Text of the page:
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Averaging Down definition

Averaging down is an investing strategy where a stock owner or trader buys additional shares of an asset he had previously invested once its price has gone down to decrease the average price of his or her investment. As a result, the point at which a trade can become profitable is lowered because the average cost of the asset has also been lowered.

To illustrate how averaging down works, take for example you bought 100 shares of a stock at $50 per share for a total of $5000. Once the price of the stock goes down to $40 per share, you decide to purchase an additional 100 shares for a total of $4000. The result is you brought down the average price of your investment to $45 per share, which is computed at ($5000 + $4000)/200 shares = $45 per share. This means you’ve lowered the original cost per share by $5 ($50 – $45 = $5). 

What You Need to Know About Averaging Down

The most typical scenario where averaging down is applied is when a stock that a trader owns declines in value. He or she could sell and accept the loss, do nothing and hope that the price would increase again, or average down, which is to buy additional shares while the price is low, and wait until the value climbs up again.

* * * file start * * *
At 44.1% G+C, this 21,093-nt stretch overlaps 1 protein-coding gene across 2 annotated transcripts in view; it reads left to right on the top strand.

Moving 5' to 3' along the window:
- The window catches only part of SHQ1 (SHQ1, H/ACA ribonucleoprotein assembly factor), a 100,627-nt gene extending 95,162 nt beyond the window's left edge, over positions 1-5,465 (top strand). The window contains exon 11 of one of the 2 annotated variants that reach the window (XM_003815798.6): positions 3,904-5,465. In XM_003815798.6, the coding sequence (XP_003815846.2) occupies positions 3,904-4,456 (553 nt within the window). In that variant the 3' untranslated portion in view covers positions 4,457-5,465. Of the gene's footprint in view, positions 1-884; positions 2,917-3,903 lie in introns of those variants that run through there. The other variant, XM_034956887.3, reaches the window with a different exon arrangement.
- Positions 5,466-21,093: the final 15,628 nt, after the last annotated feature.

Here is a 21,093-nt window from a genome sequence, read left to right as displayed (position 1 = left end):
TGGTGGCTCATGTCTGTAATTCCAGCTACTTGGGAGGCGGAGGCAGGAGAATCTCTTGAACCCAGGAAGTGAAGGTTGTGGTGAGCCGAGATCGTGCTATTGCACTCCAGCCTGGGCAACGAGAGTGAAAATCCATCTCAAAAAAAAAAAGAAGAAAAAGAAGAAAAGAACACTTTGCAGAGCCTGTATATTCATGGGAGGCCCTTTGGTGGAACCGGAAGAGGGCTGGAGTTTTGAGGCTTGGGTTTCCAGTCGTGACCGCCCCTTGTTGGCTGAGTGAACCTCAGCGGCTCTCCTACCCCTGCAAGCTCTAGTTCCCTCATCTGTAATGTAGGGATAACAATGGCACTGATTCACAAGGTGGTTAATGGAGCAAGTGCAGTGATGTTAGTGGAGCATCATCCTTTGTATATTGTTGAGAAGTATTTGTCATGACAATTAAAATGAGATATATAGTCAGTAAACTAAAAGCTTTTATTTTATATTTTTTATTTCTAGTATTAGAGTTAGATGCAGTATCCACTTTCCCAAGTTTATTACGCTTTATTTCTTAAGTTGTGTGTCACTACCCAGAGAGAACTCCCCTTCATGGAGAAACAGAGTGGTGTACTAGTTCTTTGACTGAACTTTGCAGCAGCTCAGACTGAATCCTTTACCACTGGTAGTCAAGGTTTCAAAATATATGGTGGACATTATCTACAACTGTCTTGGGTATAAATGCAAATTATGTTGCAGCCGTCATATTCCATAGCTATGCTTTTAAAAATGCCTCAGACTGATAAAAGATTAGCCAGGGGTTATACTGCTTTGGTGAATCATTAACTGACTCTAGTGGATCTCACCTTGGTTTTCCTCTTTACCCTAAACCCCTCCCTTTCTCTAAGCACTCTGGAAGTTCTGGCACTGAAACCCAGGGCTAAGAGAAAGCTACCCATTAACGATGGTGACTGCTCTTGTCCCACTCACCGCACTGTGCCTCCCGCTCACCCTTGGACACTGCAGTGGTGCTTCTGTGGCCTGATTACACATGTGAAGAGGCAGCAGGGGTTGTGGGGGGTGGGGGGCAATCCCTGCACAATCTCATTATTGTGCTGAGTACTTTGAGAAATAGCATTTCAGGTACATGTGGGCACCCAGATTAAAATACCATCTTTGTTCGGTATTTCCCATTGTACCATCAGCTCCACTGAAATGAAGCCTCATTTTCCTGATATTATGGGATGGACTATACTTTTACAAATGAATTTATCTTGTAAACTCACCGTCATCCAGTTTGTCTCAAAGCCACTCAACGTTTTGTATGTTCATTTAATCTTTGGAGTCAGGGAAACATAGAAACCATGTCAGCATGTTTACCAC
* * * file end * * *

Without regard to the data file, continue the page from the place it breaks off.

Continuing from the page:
While this strategy can pay off if those shares eventually rise in value, it’s not as simple as that and as with everything else in trading, there are risks involved.

Some experts advise against using the averaging down strategy, while others remind traders to be cautious when adding it to their trading plan. This is because averaging down can result in an even greater loss than when you started if you do not know what you are doing or have no idea how it could impact your position.

Averaging down is oftentimes compared to how a dollar-cost averaging works. By using dollar-cost averaging in your investment, you continuously put money into your investment regularly, regardless if the stock prices had gone up or down. The rationale behind this is that by investing continuously, your returns will be more in the long run or even out at the very least.

The opposite of averaging down is averaging up, which is essentially buying more shares of stocks as their price increases.

The Benefits of Averaging Down


The primary benefit of averaging down is the potential of significant gains when you can take advantage of the market by buying low and selling high. This means you were able to buy the dip and sell what you bought at a higher price to earn a nice profit. 

However, this strategy requires knowledge on the part of the trader on how market cycles work so that he or she can distinguish when a stock is experiencing a short-term or temporary downturn or when it is stuck on a downward trend with a steady pattern of decline prices.

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